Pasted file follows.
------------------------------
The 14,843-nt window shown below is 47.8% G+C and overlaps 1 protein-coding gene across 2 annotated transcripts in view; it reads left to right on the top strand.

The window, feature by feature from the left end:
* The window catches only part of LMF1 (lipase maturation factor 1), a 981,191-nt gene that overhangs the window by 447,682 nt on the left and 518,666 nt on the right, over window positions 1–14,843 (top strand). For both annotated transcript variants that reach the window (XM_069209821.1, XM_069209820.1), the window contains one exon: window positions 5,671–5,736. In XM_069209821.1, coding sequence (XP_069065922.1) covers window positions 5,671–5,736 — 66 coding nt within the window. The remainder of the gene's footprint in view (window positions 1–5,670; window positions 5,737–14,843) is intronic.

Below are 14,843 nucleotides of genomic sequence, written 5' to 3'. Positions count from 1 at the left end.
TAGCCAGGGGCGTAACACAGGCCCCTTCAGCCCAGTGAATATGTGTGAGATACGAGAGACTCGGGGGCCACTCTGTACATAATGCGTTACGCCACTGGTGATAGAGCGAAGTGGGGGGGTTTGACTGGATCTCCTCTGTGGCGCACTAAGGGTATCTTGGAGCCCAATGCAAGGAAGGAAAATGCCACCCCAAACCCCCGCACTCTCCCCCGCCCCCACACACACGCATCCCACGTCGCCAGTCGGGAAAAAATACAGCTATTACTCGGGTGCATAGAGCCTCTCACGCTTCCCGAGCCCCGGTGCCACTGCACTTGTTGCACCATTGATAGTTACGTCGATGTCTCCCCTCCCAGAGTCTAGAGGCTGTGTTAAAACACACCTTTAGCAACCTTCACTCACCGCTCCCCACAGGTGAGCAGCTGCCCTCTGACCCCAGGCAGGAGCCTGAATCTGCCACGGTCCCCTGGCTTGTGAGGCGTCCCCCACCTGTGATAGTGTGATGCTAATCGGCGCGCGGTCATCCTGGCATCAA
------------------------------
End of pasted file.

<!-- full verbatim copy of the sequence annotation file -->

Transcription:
The 14,843-nt window shown below is 47.8% G+C and overlaps 1 protein-coding gene across 2 annotated transcripts in view; it reads left to right on the top strand.

The window, feature by feature from the left end:
* The window catches only part of LMF1 (lipase maturation factor 1), a 981,191-nt gene that overhangs the window by 447,682 nt on the left and 518,666 nt on the right, over window positions 1–14,843 (top strand). For both annotated transcript variants that reach the window (XM_069209821.1, XM_069209820.1), the window contains one exon: window positions 5,671–5,736. In XM_069209821.1, coding sequence (XP_069065922.1) covers window positions 5,671–5,736 — 66 coding nt within the window. The remainder of the gene's footprint in view (window positions 1–5,670; window positions 5,737–14,843) is intronic.

Below are 14,843 nucleotides of genomic sequence, written 5' to 3'. Positions count from 1 at the left end.
TAGCCAGGGGCGTAACACAGGCCCCTTCAGCCCAGTGAATATGTGTGAGATACGAGAGACTCGGGGGCCACTCTGTACATAATGCGTTACGCCACTGGTGATAGAGCGAAGTGGGGGGGTTTGACTGGATCTCCTCTGTGGCGCACTAAGGGTATCTTGGAGCCCAATGCAAGGAAGGAAAATGCCACCCCAAACCCCCGCACTCTCCCCCGCCCCCACACACACGCATCCCACGTCGCCAGTCGGGAAAAAATACAGCTATTACTCGGGTGCATAGAGCCTCTCACGCTTCCCGAGCCCCGGTGCCACTGCACTTGTTGCACCATTGATAGTTACGTCGATGTCTCCCCTCCCAGAGTCTAGAGGCTGTGTTAAAACACACCTTTAGCAACCTTCACTCACCGCTCCCCACAGGTGAGCAGCTGCCCTCTGACCCCAGGCAGGAGCCTGAATCTGCCACGGTCCCCTGGCTTGTGAGGCGTCCCCCACCTGTGATAGTGTGATGCTAATCGGCGCGCGGTCATCCTGGCATCAA